Theresa May’s extension request is a risky attempt to blame the EU for her own decisions

The Prime Minister is hoping to present a long extension as something done to her, rather than by her. Her plan may backfire. 

NS

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Theresa May has formally asked the EU for another extension to the Article 50 process, to end on 30 June 2019. She cited the need for more time for indicative votes and further negotiations with the leader of the opposition, Jeremy Corbyn, and the other political parties.

She has also conceded that the extension will mean that the United Kingdom will have to participate in elections to the European Parliament, despite the fact that, if all goes to plan, the United Kingdom’s winning MEPs will never take their seats. And she has asked for the extension to come to a premature end should the withdrawal agreement be ratified.

Donald Tusk, the President of the European Council, has recommended an extension running to the end of March 2020, with the possibility for an early end. Ultimately, however, any extension is in the gift of the 27 other member states of the EU, and they can either reject it or attach whatever conditions they so decide.

What’s really happening here is that Theresa May is covering her back for domestic political purposes. Under the terms of the Article 50 process, once the departing member state and the European Union reach an accord, the Article 50 process ends. Had parliament ratified May’s withdrawal agreement at the end of December, the two negotiating teams would not be kicking their heels, looking at their watches and learning how to make filo pastry while waiting for the Article 50 process to end.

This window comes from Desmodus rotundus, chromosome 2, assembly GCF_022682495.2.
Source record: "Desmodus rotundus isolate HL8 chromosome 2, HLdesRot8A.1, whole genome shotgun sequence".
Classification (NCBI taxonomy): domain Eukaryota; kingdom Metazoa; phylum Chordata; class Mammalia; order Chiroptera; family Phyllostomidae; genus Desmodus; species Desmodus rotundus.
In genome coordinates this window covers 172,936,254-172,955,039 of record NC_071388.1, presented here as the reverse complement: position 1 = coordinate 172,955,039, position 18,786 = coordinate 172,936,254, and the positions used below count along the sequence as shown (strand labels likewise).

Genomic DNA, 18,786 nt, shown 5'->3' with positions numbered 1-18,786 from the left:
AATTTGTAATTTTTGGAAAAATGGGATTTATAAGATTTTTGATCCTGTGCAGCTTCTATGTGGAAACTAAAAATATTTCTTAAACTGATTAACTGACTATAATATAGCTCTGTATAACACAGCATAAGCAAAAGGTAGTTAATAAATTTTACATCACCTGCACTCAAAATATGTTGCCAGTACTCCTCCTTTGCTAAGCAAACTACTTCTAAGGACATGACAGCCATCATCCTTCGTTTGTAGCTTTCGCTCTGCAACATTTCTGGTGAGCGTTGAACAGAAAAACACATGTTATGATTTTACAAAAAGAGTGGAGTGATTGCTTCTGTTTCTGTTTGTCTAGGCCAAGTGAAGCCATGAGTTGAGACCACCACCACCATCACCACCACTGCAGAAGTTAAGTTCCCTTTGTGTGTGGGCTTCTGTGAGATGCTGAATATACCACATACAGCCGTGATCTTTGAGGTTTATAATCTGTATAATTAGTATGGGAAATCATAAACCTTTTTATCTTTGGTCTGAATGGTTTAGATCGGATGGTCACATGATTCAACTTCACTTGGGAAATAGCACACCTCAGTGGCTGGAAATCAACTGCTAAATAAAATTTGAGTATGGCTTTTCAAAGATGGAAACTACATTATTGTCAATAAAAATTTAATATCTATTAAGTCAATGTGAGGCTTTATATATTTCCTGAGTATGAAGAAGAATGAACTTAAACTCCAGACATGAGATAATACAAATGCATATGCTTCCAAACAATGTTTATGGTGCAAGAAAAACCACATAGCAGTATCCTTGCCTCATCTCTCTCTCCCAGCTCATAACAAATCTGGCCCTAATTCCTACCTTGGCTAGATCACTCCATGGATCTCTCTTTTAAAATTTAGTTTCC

What May wants is to be able to present herself – and by extension the Conservative government as a whole – as the victims, rather than the agents of a long extension and the accompanying European elections, while being able to present the possibility that the extension will end earlier than advertised as a coup for the British government.

But May’s approach may backfire. Firstly, if the findings of BritainThinks’ focus groups on Brexit are to be believed, what is hurting the two major political parties isn’t that they are primarily seen as either wanting to stop Brexit or wanting to do it. That is driving anger among a committed hard core on both sides, true, but the majority of voter dismay is because the parties are playing political games rather than resolving Brexit one way or the other.

Secondly, that anyone with half a brain and a passing familiarity with how the European treaties work can figure out this ruse means that it will not insulate her from anger on the Conservative side either. 

More importantly, it could be that her approach – and the dysfunctional politics of the governing party which makes it a necessity – will finally frustrate enough members of the EU27 that her request for a further extension is denied.  

Stephen Bush is political editor of the New Statesman. His daily briefing, Morning Call, provides a quick and essential guide to domestic and global politics.